By: Addison Wylie
Shut In’s leading damsel Anna (played by Beth Riesgraf) and filmmaker Adam Schindler have something in common: both have the ability to surprise and disarm.
Schindler’s thriller begins as one of Toronto After Dark’s tamer offerings, and then socks us upside the head with brutal consequences and intense confrontations. Anna is reserved in mourning, and her agoraphobia keeps her hushed inside a rickety house. When she’s threatened by thieves interested in her stashed wealth, Anna reveals secrets about her house.
Hard-boiled, tough women are stealing the show at this year’s After Dark; Riesgraf’s performance undoubtably joins the club. Her transition from mousy to motivated is convincing and scary. We aren’t too sure whether to root for Anna or not – that’s a good thing. This uncertainty in T.J. Cimfel and David White’s screenplay is what keeps us guessing, and the aptitude Riesgraf demonstrates makes for a perfect match. Shut In is going to open a lot of doors for the actress and the screenwriters.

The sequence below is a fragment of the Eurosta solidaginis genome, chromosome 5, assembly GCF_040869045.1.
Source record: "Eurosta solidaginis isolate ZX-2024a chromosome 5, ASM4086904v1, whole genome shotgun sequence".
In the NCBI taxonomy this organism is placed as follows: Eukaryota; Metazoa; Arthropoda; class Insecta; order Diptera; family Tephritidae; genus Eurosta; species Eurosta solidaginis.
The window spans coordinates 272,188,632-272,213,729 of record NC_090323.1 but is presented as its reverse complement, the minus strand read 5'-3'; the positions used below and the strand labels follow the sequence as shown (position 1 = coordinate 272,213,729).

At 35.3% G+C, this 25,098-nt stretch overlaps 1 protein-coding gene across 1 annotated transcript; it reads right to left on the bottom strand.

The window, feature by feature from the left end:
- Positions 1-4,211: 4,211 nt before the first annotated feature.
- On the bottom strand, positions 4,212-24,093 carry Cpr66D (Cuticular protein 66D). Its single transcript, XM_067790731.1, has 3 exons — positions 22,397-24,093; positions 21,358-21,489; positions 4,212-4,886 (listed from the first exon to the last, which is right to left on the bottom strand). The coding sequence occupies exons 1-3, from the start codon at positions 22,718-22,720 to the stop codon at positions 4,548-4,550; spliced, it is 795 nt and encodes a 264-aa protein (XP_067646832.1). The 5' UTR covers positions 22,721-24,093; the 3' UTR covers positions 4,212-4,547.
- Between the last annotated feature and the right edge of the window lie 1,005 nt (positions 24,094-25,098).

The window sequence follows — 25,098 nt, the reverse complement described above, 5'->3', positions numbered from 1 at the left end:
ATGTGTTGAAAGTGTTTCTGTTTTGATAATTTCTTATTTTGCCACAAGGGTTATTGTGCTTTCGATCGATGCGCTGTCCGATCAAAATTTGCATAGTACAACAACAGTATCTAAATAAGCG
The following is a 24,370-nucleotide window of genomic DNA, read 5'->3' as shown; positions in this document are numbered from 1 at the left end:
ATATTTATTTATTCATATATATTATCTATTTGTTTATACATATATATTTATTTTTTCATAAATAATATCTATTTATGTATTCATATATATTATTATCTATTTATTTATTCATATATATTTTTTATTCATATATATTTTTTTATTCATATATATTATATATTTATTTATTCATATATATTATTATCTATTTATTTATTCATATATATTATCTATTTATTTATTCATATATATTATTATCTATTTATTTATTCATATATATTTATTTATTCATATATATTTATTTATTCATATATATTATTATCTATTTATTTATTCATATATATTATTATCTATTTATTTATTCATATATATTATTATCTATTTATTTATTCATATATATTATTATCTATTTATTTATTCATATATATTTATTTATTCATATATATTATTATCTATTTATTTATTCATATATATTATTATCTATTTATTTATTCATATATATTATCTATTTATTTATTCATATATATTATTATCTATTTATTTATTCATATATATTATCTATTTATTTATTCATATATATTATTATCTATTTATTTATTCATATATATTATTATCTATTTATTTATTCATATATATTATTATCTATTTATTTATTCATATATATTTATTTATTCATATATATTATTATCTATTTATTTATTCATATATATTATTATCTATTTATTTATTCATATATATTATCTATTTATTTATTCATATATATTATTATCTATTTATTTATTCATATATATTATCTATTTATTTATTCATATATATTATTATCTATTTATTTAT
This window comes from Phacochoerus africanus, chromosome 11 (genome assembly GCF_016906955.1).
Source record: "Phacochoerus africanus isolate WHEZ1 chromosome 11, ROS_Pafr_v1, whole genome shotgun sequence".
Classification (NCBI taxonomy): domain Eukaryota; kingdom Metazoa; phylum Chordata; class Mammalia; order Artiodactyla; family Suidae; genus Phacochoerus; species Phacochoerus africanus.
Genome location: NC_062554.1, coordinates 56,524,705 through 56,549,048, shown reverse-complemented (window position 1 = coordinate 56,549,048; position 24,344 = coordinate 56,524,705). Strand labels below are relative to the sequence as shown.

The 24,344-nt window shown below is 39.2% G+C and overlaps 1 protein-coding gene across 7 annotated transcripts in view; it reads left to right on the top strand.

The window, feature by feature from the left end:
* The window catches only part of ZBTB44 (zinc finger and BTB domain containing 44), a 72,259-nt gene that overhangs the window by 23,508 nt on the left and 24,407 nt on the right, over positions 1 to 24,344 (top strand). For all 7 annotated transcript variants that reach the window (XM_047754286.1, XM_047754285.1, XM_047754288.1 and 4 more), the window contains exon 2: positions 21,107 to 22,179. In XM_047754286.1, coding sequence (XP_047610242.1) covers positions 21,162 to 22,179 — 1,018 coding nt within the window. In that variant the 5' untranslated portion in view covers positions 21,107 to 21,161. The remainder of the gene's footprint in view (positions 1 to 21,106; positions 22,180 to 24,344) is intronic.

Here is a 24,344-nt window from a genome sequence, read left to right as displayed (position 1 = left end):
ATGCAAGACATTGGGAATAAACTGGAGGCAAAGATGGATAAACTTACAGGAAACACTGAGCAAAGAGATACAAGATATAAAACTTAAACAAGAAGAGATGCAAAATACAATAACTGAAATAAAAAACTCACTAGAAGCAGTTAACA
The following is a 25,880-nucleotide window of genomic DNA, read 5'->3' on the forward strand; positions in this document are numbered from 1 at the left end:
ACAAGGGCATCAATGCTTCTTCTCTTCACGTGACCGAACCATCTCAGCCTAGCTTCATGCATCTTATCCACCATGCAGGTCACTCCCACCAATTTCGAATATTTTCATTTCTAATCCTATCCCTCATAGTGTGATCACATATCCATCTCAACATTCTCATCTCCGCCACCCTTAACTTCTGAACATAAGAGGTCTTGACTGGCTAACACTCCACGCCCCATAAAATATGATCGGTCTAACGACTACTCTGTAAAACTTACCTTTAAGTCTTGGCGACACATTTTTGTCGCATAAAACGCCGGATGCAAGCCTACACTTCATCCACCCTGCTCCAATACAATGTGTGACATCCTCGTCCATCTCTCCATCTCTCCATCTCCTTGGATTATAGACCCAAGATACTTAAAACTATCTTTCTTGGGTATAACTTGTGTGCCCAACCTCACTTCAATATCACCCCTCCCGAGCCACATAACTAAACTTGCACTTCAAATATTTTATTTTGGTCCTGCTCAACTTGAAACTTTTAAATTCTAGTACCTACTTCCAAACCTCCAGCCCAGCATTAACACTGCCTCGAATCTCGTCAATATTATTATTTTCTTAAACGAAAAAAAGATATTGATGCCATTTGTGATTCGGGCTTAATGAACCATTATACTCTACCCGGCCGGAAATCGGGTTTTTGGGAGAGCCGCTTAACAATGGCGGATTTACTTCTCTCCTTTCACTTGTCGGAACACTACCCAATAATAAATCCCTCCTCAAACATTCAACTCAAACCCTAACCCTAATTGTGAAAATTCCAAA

The troupe of backwoods crooks are all well cast, especially Martin Starr as the group’s most manic member. Normally known for being the odd ball in the room in ensemble comedies (Knocked Up, Adventureland), Shut In marks the first time a filmmaker has been able to flawlessly guide the funny man through relentlessly intense material. He begins with black comedy, gains our trust to laugh at what he says, and then shocks us with his violent behaviour.
The film sheds at a rapid pace, but also takes the time to let its scary atmosphere fill the negative space around its story. Toronto After Dark is using films like Panic Room and You’re Next to describe Schindler’s Shut In, but this powerful thriller is very much in a league of its own.
Shut In screens at Toronto After Dark on:
Sunday, October 18 at 4:15 p.m. @ Scotiabank Theatre
For more information on the festival, visit the official TAD webpage here.
Buy tickets here.
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